Recently, the Internet lit up with the announcement of the Phonebloks smartphone concept. Instead of buying a new smartphone when your old one is outdated, you could simply swap in newer modular parts. Motorola took note, and worked with a Phonebloks designer to launch Ara, a project to invent a modular smartphone.
Project Ara is an attempt at crowdsourcing a modular phone design. As Motorola puts it, "a phone designed for 6 billion people should be inspired by at least a few thousand," and the company is already asking for volunteers to help create the device. The idea is to build a phone chassis that has swappable parts, maybe down to the level of Wi-Fi antennas or Bluetooth modules.
Brilliant! It's an attack on obsolescence, Motorola suggests. Except there are technological mountains to climb, and one big economic secret for Ara. A modular phone may suffer some serious compromises. It's not easy to design a phone with a CPU that talks to different modular Wi-Fi chips, for example, or one where the circuitry can be broken by several connectors. Devices made this way could thus have weak performance.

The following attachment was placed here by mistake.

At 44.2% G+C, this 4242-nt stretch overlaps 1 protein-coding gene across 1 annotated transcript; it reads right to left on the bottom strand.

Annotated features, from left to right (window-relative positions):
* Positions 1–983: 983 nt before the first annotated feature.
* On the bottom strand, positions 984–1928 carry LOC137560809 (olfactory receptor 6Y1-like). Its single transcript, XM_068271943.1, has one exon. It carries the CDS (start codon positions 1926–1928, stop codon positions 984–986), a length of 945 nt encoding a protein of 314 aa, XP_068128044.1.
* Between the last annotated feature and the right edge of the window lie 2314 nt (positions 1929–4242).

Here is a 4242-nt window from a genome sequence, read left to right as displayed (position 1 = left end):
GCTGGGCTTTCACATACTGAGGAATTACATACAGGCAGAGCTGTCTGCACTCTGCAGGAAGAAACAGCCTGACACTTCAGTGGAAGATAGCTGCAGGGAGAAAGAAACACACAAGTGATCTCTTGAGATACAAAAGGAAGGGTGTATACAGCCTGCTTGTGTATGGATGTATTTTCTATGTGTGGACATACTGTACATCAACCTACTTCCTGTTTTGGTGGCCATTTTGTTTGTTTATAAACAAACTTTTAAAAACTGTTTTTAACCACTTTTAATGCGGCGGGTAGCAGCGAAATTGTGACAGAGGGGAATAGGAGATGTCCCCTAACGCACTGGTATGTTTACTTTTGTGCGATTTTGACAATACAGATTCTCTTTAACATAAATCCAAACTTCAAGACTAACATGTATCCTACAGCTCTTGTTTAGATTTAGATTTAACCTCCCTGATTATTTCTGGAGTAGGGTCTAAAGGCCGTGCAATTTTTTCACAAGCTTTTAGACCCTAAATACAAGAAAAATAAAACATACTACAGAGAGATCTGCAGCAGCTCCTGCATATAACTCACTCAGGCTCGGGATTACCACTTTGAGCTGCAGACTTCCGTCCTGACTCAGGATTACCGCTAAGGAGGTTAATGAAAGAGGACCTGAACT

Then there's the motivation for Ara. An end to obsolescence? Nice, except obsolescence can sometimes push technology into new paradigms. At some point Motorola will want to change the data bus in the Ara, like Apple swapped the iPod connector for Lightning, and thus cost you more. Also Motorola would love to sell you a new CPU plug-in module for $50 and another one next year...
Lastly, remember Modu? This idea has some heritage, including a product that actually got made.